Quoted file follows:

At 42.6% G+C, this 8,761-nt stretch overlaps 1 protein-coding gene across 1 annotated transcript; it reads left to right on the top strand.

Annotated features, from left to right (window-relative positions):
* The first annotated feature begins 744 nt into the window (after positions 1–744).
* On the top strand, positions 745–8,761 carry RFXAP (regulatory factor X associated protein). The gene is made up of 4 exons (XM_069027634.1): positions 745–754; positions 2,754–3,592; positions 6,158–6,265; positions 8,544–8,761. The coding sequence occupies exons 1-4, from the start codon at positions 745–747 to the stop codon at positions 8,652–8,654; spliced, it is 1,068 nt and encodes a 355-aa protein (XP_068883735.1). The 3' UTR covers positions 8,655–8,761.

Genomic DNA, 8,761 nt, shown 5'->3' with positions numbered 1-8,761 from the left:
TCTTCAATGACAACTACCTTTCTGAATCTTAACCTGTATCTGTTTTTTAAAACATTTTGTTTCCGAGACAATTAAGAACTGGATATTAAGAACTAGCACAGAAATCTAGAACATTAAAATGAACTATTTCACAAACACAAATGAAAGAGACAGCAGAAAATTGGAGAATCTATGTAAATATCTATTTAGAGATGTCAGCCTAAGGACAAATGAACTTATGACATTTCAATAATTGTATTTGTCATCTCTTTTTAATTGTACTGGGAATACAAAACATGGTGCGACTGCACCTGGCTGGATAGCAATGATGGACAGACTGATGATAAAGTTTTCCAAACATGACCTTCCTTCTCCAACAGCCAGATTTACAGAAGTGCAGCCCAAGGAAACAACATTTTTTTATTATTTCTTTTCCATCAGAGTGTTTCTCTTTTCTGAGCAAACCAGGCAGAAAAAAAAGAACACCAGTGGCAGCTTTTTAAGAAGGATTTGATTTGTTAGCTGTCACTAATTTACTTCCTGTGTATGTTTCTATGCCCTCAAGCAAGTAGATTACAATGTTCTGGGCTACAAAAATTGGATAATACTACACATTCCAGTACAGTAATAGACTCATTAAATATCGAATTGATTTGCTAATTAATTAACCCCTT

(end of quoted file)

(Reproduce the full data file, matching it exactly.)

At 42.6% G+C, this 8,761-nt stretch overlaps 1 protein-coding gene across 1 annotated transcript; it reads left to right on the top strand.

Annotated features, from left to right (window-relative positions):
* The first annotated feature begins 744 nt into the window (after positions 1–744).
* On the top strand, positions 745–8,761 carry RFXAP (regulatory factor X associated protein). The gene is made up of 4 exons (XM_069027634.1): positions 745–754; positions 2,754–3,592; positions 6,158–6,265; positions 8,544–8,761. The coding sequence occupies exons 1-4, from the start codon at positions 745–747 to the stop codon at positions 8,652–8,654; spliced, it is 1,068 nt and encodes a 355-aa protein (XP_068883735.1). The 3' UTR covers positions 8,655–8,761.

Genomic DNA, 8,761 nt, shown 5'->3' with positions numbered 1-8,761 from the left:
TCTTCAATGACAACTACCTTTCTGAATCTTAACCTGTATCTGTTTTTTAAAACATTTTGTTTCCGAGACAATTAAGAACTGGATATTAAGAACTAGCACAGAAATCTAGAACATTAAAATGAACTATTTCACAAACACAAATGAAAGAGACAGCAGAAAATTGGAGAATCTATGTAAATATCTATTTAGAGATGTCAGCCTAAGGACAAATGAACTTATGACATTTCAATAATTGTATTTGTCATCTCTTTTTAATTGTACTGGGAATACAAAACATGGTGCGACTGCACCTGGCTGGATAGCAATGATGGACAGACTGATGATAAAGTTTTCCAAACATGACCTTCCTTCTCCAACAGCCAGATTTACAGAAGTGCAGCCCAAGGAAACAACATTTTTTTATTATTTCTTTTCCATCAGAGTGTTTCTCTTTTCTGAGCAAACCAGGCAGAAAAAAAAGAACACCAGTGGCAGCTTTTTAAGAAGGATTTGATTTGTTAGCTGTCACTAATTTACTTCCTGTGTATGTTTCTATGCCCTCAAGCAAGTAGATTACAATGTTCTGGGCTACAAAAATTGGATAATACTACACATTCCAGTACAGTAATAGACTCATTAAATATCGAATTGATTTGCTAATTAATTAACCCCTT